The Venetian lagoon is dotted with interesting places to visit. Depending on the weather forecast, you should jump at a tour of the islands the first chance you get—especially if you’re there at a time of year when rain is likely. Below, I set out a plan for visiting three of the most popular islands: Murano, Burano and Torcello, starting out from the Ferrovia vaporetto stop on the Grand Canal. You can easily adjust the itinerary depending on where your hotel is located.
To start your tour, take the vaporetto no. 42 to the Fondamente Nove stop, where you can catch the island-hopping LN line to Murano and Burano. From Burano, take the T line to Torcello. You can take this vaporetto back to Burano when you've finished looking around. From Burano, take the LN back to Fondamente Nove. If you're staying near the Ferrovia stop, you can take either the 41, the 42 or the 51 back from Fondamente Nove to your hotel.
A note on vaporretto etiquette: Do not stand near the exits, especially when the boat is pulling up to a stop. If you don’t have a choice, be sure to move out of the way to let other passengers on and off.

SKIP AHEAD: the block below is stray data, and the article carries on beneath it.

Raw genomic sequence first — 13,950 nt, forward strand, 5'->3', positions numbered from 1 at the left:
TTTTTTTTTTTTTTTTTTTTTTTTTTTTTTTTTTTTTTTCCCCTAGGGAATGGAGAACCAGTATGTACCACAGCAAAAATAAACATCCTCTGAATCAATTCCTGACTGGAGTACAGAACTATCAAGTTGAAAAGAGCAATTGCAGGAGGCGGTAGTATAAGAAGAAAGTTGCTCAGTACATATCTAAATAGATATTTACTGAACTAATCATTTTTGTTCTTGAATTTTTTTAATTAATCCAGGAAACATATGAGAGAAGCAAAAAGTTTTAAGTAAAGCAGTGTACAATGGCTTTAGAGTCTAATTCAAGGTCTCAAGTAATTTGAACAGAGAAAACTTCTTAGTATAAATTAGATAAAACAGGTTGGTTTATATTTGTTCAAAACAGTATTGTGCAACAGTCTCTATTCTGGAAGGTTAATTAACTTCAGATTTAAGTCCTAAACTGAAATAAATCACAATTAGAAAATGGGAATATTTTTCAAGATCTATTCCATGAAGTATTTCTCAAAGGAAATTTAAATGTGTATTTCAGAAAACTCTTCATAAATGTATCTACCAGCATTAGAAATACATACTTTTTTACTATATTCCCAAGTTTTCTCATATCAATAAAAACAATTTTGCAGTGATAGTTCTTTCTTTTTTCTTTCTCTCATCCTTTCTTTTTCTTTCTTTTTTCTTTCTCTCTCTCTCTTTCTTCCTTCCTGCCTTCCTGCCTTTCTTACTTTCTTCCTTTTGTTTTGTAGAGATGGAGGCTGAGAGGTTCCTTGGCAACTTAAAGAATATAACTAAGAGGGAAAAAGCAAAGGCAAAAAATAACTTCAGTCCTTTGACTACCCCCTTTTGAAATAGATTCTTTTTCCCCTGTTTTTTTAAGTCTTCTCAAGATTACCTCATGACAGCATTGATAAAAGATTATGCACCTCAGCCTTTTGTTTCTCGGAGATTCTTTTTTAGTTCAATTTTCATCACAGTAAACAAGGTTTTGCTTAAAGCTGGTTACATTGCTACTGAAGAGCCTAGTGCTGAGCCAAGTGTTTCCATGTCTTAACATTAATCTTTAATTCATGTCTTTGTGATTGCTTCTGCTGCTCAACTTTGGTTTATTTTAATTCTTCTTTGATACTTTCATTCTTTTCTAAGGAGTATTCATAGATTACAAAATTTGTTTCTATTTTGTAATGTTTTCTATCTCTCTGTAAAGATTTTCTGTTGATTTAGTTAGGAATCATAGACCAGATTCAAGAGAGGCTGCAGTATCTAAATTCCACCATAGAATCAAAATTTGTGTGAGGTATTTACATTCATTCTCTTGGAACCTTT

And now, a few tidbits about the islands to whet your sight-seeing appetite:
- Murano. Watch a glass-blowing demonstration at one the the island's famed foundries, and be sure to tip the artist. However, DO NOT go into the adjoining showrooms, unless you want to spend the big bucks. You will be hounded by salespeople that stick to you like glue. The pieces on display vary in price according to artist, and even small pieces can cost an arm and a leg. If you’re intent on buying something and not paying the earth, it’s possible. But be very, very assertive.
- Burano: A beautiful, tranquil treat, especially on a sunny day. The island used to be famous for its lace, although nowadays much of it is imported. The pieces in the shops are beautiful to look at, but quite expensive. And anyway, the best part about Burano isn’t the lace. It’s the brightly-colored houses. Just wandering through the streets and canals is enough to lift anyone’s spirits.
- Torcello: A nearly deserted island, with only a few remaining residents. The draw here is the ancient Cattedrale di Santa Maria Assunta, with its Byzantine-style mosaics of Madonna and Child and the afterlife on opposing walls. There’s also the Church of Santa Fosca (interesting outside but not inside) and a small museum. Tip: If possible, visit the Cattedrale before you visit the Basilica di San Marco. You’ll be more impressed by the mosaics in both that way.
As soon as possible after your arrival in Venice, get your hands on an Actv map. Actv is the company that runs Venice's vaporetto routes, and the map is enormously helpful. You can also use their excellent website, http://www.actv.it/en, to plan your itinerary.
Whatever you do, be sure to give a full day to your island excursion. Soaking up the islands' atmosphere requires plenty of aimless wandering.